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If a Claire Denis film falls in a forest …

35_shots_of_rum_poster

I had a very bizarre film viewing experience the other day. Reading no review, seeing no ad, having no sense of it other than the title, I plopped myself down in a local theatre for the Claire Denis film, 35 SHOTS OF RUM. “I’m a huge Claire Denis fan,” I thought. (NENETTE AND BONI, I CAN’T SLEEP, TROUBLE EVERY DAY amongst my favorites.) Why research?

It’s an interesting experiment, to see a film absolutely cold. And, to make things even more pure, here in Appalachian Ohio on a Saturday night at 8:45, I was the only one in the theatre. Was this film even happening? If I had not have found my way to the theatre, would they still have shown the movie? Would it still have been … what we understand to be … a film?

Well, it certainly was a film for me. But not the film the rest of the critical world had seen. Through much of the story, I was in a mild confused state. A father lives with his daughter. They have built a family of sorts with neighbors in their Paris apartment building. The daughter and the ‘son’ neighbor have a strong sexual attraction. The father is in a relationship with another neighbor, the ‘mother’ figure. But there seemed to be a vague anxiety at work – or I was looking for one – evidenced by long shots of the father, Lionel, looking at his daughter with consternation and diffused worry. What was the problem here? I couldn’t figure it out.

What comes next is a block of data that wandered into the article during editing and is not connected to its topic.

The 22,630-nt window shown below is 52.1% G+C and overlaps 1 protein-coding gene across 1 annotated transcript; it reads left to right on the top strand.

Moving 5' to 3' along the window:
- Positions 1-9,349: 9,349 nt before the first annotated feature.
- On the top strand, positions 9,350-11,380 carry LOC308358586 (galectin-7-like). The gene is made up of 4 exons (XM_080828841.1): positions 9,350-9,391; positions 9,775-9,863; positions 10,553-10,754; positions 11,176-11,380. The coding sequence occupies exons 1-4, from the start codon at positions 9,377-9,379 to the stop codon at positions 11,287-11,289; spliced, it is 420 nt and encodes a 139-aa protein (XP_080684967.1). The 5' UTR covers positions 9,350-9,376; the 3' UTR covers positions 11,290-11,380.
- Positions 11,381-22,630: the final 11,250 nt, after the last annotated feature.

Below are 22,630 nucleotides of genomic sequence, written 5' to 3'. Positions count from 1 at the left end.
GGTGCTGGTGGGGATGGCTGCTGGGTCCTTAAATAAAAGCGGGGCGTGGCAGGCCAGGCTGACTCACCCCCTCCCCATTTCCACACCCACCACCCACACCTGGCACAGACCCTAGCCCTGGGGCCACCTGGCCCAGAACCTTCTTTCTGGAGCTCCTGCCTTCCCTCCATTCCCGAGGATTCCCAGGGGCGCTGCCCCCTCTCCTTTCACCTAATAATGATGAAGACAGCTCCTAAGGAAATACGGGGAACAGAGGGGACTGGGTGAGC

Now I don’t mind a little vague anxiety. In fact, I like it. ‘What’s going on?’ is never usually a problem for me. But I typically receive more clues than were coming at me in 35 SHOTS. A series of interactions revealed the everyday, plus one tragedy, plus one argument, plus one accident. The sum? More vague anxiety. Lionel and his daughter have an affectionate relationship, but I would say too affectionate. There was an unsettling sexuality running under everything.

After I got home, by reading, I found out that Lionel (by observing a friend who retires) is beginning to notice and fear his age. And that the film is all about functional family relationships! I would bet that many viewers, sans the prompt of marketing copy, or even just word of mouth, would have had my same experience. I think the power of a simple ‘what is it about?’ between friends is overwhelming, almost unconscious in our viewing experience — and the ‘cold view’ extremely rare, extremely different.

View the trailer here:

–AH